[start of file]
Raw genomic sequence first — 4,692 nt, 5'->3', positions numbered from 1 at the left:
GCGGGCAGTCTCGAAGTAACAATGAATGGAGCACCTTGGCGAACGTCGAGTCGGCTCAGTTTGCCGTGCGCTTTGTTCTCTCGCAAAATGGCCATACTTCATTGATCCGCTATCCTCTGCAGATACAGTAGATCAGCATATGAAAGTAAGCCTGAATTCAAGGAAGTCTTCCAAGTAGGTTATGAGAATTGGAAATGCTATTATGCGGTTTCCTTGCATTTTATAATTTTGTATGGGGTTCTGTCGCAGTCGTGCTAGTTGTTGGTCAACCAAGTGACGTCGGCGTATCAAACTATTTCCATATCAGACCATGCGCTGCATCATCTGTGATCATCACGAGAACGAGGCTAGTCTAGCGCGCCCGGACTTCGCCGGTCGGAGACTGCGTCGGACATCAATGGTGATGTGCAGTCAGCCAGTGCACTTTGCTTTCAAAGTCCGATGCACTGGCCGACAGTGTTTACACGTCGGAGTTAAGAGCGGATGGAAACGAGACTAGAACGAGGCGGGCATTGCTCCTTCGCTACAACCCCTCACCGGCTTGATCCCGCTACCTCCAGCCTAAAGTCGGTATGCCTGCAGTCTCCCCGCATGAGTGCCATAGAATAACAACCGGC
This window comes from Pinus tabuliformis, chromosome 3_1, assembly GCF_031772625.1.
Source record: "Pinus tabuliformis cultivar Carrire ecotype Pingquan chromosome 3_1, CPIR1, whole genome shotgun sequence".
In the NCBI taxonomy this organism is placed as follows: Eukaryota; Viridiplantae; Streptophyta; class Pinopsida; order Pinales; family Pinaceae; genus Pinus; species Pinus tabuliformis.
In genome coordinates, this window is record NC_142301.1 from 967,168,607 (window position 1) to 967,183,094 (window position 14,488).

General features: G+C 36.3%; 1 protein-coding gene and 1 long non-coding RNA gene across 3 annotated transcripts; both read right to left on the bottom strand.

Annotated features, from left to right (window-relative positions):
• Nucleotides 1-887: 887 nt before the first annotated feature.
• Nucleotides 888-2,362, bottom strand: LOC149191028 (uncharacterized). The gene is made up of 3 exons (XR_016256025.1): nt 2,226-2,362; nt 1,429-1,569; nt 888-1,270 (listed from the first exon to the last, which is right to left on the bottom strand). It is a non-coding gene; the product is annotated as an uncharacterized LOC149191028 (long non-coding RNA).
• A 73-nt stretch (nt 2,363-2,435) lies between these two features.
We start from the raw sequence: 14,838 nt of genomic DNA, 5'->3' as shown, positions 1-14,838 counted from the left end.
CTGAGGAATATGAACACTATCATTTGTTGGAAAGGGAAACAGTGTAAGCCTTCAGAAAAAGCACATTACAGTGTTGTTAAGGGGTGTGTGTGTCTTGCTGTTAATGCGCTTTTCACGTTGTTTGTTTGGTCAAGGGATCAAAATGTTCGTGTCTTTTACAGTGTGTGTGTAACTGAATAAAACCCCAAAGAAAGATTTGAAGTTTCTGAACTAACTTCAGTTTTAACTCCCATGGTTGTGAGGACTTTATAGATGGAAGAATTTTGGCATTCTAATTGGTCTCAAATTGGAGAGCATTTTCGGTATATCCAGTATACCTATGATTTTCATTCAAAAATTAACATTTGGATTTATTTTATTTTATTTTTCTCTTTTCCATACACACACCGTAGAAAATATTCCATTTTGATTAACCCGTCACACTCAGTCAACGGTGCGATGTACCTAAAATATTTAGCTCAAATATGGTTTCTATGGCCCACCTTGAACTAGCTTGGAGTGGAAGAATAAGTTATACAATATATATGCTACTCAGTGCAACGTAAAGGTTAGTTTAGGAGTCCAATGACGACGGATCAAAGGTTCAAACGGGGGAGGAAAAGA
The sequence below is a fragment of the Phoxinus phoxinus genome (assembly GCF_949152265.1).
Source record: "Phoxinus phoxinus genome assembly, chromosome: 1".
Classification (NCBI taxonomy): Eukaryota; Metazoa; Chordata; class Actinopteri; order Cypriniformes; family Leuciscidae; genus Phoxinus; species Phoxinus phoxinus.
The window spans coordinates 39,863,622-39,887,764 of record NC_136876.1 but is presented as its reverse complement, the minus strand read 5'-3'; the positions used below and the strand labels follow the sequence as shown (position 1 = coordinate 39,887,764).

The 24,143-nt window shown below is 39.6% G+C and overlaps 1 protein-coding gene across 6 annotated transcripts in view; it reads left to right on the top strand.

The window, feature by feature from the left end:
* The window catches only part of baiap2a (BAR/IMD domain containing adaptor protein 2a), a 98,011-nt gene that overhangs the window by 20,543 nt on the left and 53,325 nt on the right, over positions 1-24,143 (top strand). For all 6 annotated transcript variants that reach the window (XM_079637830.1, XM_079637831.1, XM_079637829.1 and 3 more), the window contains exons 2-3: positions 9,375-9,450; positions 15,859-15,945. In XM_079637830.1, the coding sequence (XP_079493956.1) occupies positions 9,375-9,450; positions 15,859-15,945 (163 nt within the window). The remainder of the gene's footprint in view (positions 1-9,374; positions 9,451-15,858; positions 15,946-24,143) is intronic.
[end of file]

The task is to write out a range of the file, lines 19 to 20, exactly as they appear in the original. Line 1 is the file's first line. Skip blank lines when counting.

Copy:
The window, feature by feature from the left end:
* The window catches only part of baiap2a (BAR/IMD domain containing adaptor protein 2a), a 98,011-nt gene that overhangs the window by 20,543 nt on the left and 53,325 nt on the right, over positions 1-24,143 (top strand). For all 6 annotated transcript variants that reach the window (XM_079637830.1, XM_079637831.1, XM_079637829.1 and 3 more), the window contains exons 2-3: positions 9,375-9,450; positions 15,859-15,945. In XM_079637830.1, the coding sequence (XP_079493956.1) occupies positions 9,375-9,450; positions 15,859-15,945 (163 nt within the window). The remainder of the gene's footprint in view (positions 1-9,374; positions 9,451-15,858; positions 15,946-24,143) is intronic.